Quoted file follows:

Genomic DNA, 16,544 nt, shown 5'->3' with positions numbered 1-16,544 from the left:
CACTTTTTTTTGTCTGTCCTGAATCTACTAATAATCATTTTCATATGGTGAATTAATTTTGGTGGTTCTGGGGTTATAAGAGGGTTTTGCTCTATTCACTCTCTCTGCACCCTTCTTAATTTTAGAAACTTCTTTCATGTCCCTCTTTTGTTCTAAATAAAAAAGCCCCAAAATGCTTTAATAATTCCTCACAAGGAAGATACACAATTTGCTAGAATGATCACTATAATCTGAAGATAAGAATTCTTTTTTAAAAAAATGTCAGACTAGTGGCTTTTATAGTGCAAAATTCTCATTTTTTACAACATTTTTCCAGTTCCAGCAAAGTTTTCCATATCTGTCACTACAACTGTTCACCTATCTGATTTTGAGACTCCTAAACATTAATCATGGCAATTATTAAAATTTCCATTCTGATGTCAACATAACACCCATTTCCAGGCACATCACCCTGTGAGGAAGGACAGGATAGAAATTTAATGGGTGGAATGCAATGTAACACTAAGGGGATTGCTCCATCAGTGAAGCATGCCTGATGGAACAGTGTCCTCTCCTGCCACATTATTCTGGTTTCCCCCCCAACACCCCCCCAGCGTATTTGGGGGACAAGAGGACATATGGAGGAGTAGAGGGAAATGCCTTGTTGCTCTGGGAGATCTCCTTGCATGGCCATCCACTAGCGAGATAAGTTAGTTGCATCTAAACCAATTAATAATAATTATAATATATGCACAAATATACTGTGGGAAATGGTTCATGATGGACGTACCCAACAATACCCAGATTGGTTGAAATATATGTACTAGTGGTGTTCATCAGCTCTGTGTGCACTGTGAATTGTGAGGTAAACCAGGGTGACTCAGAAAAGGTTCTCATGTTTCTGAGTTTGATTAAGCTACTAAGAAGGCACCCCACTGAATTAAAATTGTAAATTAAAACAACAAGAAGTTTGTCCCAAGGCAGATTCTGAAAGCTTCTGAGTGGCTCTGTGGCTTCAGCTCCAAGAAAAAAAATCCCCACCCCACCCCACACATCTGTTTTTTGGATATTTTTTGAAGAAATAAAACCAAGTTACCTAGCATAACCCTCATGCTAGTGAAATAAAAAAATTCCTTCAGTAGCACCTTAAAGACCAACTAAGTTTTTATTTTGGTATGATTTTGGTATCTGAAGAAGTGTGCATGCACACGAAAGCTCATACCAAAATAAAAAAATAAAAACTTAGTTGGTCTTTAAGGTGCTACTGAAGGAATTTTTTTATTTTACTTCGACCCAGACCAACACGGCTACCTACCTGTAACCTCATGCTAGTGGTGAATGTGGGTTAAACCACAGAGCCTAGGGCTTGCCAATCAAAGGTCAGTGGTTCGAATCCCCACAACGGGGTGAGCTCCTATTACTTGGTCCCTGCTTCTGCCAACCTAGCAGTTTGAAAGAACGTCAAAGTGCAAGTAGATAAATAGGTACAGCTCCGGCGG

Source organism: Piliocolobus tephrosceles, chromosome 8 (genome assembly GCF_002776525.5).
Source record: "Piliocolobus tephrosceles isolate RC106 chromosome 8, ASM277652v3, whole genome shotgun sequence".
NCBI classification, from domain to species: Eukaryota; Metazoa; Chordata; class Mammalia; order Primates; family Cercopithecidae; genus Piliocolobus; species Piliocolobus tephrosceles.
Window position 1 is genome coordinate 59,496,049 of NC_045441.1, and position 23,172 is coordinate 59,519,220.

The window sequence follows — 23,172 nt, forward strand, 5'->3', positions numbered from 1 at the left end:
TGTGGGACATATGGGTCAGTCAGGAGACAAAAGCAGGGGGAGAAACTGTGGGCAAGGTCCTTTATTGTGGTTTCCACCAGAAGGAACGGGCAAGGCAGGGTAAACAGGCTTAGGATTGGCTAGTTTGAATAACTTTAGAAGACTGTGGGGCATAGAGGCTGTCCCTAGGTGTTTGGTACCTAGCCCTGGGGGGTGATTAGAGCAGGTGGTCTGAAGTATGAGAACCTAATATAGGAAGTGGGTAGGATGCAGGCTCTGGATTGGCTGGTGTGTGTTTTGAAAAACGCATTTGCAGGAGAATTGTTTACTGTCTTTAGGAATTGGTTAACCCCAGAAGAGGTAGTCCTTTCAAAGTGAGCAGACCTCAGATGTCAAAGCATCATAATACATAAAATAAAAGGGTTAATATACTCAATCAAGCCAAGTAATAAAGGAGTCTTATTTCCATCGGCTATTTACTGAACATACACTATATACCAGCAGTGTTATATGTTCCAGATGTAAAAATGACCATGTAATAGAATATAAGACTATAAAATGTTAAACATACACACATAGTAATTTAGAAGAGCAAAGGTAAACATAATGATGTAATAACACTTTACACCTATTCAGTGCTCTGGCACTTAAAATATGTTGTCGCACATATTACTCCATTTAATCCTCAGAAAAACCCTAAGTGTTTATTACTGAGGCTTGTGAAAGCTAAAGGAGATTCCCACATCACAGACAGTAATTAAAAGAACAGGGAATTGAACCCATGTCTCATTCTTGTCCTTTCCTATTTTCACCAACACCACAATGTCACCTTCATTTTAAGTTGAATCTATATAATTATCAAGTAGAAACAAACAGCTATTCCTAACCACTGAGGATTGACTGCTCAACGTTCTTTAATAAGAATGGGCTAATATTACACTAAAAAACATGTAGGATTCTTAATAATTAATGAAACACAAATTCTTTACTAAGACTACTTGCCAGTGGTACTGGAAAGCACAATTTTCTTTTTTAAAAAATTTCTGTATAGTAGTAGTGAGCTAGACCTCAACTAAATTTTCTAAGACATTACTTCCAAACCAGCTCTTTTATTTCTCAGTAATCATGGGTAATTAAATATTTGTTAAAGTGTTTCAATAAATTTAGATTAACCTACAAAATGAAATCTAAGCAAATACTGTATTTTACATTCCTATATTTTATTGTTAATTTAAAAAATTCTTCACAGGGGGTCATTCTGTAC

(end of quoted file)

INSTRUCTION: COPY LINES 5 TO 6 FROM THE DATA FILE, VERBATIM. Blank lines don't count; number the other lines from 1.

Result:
NCBI classification, from domain to species: Eukaryota; Metazoa; Chordata; class Mammalia; order Primates; family Cercopithecidae; genus Piliocolobus; species Piliocolobus tephrosceles.
Window position 1 is genome coordinate 59,496,049 of NC_045441.1, and position 23,172 is coordinate 59,519,220.